Only one racer repeated a top 10 finish in 2009 and 2010. Me! and 9th place both times. Interesting to note that Matt Kressy won the 35+ in 2009 and the 45+ in 2010. Bill Yabroudy won the 35+ in 2008, won the cat 3 in 2009 and won the 35+ in 2010. This is for my fellow data junkies:

Monday, August 02, 2010

The last five weeks of adventure

Indeed 100/TSS day is now finally within reach- the magical level where good things are more likely to happen on a bike. I expect to cool my jets this week and then ramp up again in time for a peak at Chris Thater. Your opinion counts, so if it looks to you like I am driving myself into the ground, please say something constructively critical.. that is if you think you know better. I guess results will speak for themselves? Fine and dandy.
With wife and child away for the past 20 days, I have been able to partake in the FnF lifestyle- that is, doing whatever the hell I want, whenever the hell I want.. which will explain the 45 hours of training and racing since they left on 7/15. I've lost about 10 pounds too.. which didnt hurt me on Sunday at Norwell Circuit Race. My result there does not reflect the amount of success I had being up front and in the action most of the time, or being part of a lead out train on the run-in to the final corner to help launch Matt K up the hill to the finish.. (he ended up 2nd in the field sprint, 5th overall.. and I basically shut it down after the corner.. but my participation in the Pro race three hours later was purely for the training.. so after getting spit out the back on lap four, I soldiered on to the finish at my limit, even after being lapped by field. That's 24 times all together I sprinted over that little climb, and I actually enjoyed going it alone all those laps- I put the Powertap wheel on for the Pro race knowing that a light wheel would not help me- and I wanted a solid hour of race data- and got it. Other than that, my day is pretty much split into 1/4ths:
-tending to personal, WeeBIKE and Hasyun e-tail transactions
-working on the new house and the other one we still own as a rental
-training and racing lots
-eating, cleaning up after myself, and personal hygiene (this is the part that I have trouble with)
My latest project at the new place is a rehab of our multi-level deck. I have deconstructed it to a point where all of the railings are being replaced, along with the floors boards, and the joists are being reinforced, re-hoisted/re-leveled, and supplemented in a few places. From the street, it's going to look brand spanking new- and no more horrible white painted lattice all over the place. Who paints their entire deck white? Man it looked like ass. I'll post pictures later on to show off my very-sharp carpentry skills, before and after.
Gran Prix of Beverly, Concord Crit, Witch's Cup, and Fall River Crit are all swirling in my mind.. There's even a crit in Pittsfield MA.. the last time I did a crit there it was 1990 and I remember getting my doors blown off in my first year out of the junior ranks. That's when I discovered that being a successful bike racer would require me to train 3x more than a junior ever trains..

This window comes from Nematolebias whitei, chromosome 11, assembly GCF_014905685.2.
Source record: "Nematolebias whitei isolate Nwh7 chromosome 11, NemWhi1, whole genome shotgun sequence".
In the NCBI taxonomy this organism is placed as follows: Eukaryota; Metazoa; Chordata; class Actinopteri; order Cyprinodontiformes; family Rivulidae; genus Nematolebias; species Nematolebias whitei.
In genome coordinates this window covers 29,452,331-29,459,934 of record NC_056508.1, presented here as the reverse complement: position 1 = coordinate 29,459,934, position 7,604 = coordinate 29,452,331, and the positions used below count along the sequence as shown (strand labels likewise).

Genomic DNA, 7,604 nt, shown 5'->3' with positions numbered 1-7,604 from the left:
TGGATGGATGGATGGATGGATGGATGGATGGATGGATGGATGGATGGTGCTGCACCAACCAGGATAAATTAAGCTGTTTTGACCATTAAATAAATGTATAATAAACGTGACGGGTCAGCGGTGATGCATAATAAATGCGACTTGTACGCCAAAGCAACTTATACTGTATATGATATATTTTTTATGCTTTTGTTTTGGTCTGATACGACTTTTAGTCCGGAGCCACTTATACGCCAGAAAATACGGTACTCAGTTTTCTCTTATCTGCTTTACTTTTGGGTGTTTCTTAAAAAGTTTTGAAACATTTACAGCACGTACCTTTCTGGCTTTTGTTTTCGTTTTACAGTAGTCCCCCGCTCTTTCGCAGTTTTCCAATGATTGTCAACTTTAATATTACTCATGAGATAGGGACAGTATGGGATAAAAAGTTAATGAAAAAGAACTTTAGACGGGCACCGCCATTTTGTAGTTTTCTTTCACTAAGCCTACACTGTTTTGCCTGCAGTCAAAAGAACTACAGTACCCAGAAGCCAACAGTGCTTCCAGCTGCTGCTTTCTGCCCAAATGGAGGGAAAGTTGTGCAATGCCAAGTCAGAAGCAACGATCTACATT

Freedom Tour Crit update- the race where I was tangled up in the final corner- locked handlebars with an opponent and still stayed upright and fast enough for 15th- a consolation prize was discovered. According to USA Cycling, my mediocre 15th place resulted in one rank point! Oh joy yes indeed. Apparently the Freedom Tour is a "C" Level event, and so the top 15 get rank points. So I may have missed my goal (and the money) by finishing outside the top 10, but this race was ranked higher than your typical New England "D" race, and I feel better about my result than before. I know I was having a super day because I was feeling very comfortable in the Pro race, up until the crash anyway..
I hear that Beverly is one tough SOB of a course.. I am still on the fence about it, mostly because I don't want to use a lot of ammo this week.
Hat tip to Dave Kellogg for getting 5th in the 45s and 2nd in the 35s at Norwell on Sunday. Well done! Full results of 2010 Norwell Circuit Race HERE.
Thanks for reading.

Sunday, August 01, 2010

The Letter

The old M1 Racing uniforms have a quotation on the back of the collar, by a Pulitzer prize winner whose work opened my eyes to some things, during a period when my father was in chemo, radiation, fighting lung cancer.
I'm saddened to report to you that Franz himself announced that he has been diagnosed with lung cancer this past week. He's a distant FB friend to me and he does not know that an elite New England bike race team has ridden tens of 1000s of miles carrying his words and his name: "We are created by being destroyed" -Franz Wright "The Letter"

I know that some of you might be saying to yourselves Franz who?? If your interest is piqued, here is the program in which I discovered him:
"The Letter" is read beginning at about 7:00.

I'd like to take one of the last remaining M1 jerseys and have everyone on the team sign it for him.